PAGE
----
Tag Archives: Taiwan Strait

Complicated relationship may get really testy


The world is full of complicated bilateral relationships: Greece and Turkey, India and Pakistan, Israel and Egypt.

A pair of nations, though, may have witnessed an event that makes their stunningly complex relationship even more so.

Taiwan has just elected its first female president, Tsai Ing-wen. It’s not her gender that complicates matters. It’s her longstanding support for something that sends government officials in the People’s Republic of China into orbit: Taiwanese independence.

Tsai leads the Democratic Peoples Party, which long has advocated that Taiwan declare its independence from the PRC.

However, there’s this tiny problem (actually, it’s huge). China considers Taiwan to be a “renegade province” that belongs to the mainland government, the communists who took over the country in a bloody civil war right after World War II.

The Kuomintang, which governed China, fled to Taiwan in 1949 and set up a new government.

For more than six decades, China has declared it wanted Taiwan back. Meanwhile, Taiwan grew into a powerhouse nation all on its own, independent of China.

Tsai’s victory isn’t likely to produce a declaration of independence in the next week, month or perhaps even a year from now.

However, it strains to the max a relationship that had been showing signs of thawing in recent years.

Allow me a bit of personal privilege here.

I’ve visited Taiwan five times as a journalist, dating back to 1989. I returned in 1994, 1999, 2007 and 2010. I have seen a country that has grown tremendously just since my first visit.

Taiwan had functioned under martial law until 1989. The ruling party felt it necessary to impose strict curfews and restrictions on its citizens, given the tremendous threat of violence posed by the giant neighbor on the other side of the Taiwan Strait.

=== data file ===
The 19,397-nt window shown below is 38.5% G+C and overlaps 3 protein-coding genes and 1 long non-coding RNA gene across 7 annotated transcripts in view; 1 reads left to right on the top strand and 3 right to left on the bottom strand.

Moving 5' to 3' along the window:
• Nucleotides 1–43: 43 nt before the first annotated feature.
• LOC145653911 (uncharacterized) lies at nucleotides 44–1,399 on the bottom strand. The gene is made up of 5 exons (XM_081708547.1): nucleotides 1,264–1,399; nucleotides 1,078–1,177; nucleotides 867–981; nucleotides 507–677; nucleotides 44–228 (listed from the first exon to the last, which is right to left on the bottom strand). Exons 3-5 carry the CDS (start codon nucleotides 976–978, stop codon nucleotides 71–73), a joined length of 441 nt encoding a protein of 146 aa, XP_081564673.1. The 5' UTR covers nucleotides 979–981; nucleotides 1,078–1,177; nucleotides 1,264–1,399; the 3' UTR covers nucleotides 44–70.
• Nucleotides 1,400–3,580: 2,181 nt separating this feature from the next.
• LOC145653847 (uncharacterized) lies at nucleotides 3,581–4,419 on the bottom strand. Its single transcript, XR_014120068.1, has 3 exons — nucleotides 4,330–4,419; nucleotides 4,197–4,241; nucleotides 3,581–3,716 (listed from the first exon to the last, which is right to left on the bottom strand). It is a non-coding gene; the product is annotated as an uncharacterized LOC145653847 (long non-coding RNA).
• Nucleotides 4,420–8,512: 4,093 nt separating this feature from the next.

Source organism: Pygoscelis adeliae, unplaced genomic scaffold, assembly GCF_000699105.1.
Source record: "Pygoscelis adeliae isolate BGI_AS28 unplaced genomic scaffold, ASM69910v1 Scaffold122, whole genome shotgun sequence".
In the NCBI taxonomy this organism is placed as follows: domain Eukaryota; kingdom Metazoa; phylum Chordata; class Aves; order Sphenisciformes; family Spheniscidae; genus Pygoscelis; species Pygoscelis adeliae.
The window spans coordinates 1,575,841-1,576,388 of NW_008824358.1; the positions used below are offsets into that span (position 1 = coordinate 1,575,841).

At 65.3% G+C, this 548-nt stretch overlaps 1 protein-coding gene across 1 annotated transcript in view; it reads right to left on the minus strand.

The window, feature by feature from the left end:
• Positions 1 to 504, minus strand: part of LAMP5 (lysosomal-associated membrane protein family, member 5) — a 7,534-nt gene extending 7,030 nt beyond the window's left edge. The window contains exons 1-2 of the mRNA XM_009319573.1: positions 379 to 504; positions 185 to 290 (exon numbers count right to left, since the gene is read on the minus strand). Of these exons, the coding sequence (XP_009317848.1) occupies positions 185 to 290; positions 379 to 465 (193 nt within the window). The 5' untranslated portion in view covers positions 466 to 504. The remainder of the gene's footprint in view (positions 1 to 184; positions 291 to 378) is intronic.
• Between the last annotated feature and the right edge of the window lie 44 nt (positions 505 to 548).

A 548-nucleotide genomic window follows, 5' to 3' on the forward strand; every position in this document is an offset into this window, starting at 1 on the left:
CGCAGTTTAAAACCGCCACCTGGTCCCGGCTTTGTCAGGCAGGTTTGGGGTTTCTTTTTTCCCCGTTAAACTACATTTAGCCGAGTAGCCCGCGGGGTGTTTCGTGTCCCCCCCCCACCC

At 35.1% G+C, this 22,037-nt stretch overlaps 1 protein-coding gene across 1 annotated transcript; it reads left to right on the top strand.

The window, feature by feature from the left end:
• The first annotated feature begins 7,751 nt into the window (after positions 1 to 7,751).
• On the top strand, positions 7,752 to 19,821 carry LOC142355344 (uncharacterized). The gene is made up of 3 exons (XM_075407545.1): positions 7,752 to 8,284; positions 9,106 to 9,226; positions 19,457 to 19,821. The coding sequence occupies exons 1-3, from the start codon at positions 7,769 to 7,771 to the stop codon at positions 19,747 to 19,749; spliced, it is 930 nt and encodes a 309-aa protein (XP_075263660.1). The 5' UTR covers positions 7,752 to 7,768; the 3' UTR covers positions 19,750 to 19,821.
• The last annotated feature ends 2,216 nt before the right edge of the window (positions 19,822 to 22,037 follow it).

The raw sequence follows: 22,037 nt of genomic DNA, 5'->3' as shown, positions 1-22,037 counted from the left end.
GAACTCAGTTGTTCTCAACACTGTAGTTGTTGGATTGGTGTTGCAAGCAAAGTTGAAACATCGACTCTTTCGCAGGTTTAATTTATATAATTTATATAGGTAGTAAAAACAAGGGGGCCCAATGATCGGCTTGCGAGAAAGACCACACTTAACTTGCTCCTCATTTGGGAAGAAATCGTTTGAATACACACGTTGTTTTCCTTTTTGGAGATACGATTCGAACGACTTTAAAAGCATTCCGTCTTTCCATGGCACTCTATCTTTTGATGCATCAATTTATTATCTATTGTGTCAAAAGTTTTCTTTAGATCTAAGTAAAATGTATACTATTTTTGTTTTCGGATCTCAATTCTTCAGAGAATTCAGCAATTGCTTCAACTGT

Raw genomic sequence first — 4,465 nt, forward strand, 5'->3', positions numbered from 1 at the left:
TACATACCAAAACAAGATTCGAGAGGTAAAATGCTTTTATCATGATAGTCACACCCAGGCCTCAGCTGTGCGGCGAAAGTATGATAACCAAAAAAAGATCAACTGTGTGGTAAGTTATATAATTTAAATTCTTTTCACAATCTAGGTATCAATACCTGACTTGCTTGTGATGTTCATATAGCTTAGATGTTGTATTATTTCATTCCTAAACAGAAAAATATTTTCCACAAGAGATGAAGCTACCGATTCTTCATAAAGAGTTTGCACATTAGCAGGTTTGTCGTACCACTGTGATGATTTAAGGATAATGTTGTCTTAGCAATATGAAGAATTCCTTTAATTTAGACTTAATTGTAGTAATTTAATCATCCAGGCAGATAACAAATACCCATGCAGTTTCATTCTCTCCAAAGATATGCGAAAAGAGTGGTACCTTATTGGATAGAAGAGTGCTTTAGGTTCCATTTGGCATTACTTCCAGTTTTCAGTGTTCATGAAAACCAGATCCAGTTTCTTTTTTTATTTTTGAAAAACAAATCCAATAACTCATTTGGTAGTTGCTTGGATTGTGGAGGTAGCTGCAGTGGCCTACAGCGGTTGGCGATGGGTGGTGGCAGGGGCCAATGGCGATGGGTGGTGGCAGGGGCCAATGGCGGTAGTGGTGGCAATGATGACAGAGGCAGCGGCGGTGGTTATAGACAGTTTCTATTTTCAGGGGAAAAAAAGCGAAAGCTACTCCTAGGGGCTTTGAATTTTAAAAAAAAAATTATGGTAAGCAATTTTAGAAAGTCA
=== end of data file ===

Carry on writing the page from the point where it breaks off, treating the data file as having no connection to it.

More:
The island has functioned famously since martial law was lifted.

But the threat of military action persists. The Taiwanese officials I have visited over many years have told me they take those threats seriously and have built a muscular military apparatus quite capable of inflicting damage on any nation in the world. The Taiwanese also have a defense pact with another significant nation: the United States of America, which has pledged to come to Taiwan’s defense in the event of war with, um, the PRC.

President-elect Tsai isn’t likely to do anything rash. At least that’s my hope.

Taiwan already is shut out of virtually all international associations: the United Nations evicted Taiwan in 1971 when it admitted the PRC; the United States severed official diplomatic relations with Taiwan when it recognized the PRC; the World Health Organization bans Taiwan’s participation.

The international community follows what’s called a “one-China policy,” meaning that the only “China” it recognizes is the big one, the PRC.

That’s all fine, except that Taiwan is, well, Taiwan. Most of its 24 million residents were born on the island and they have diminishing links with the mainland.

Yes, Taiwanese still speak Chinese. Their names look and sound Chinese. However, the country has developed into an entity that — for all intents — is independent already from China.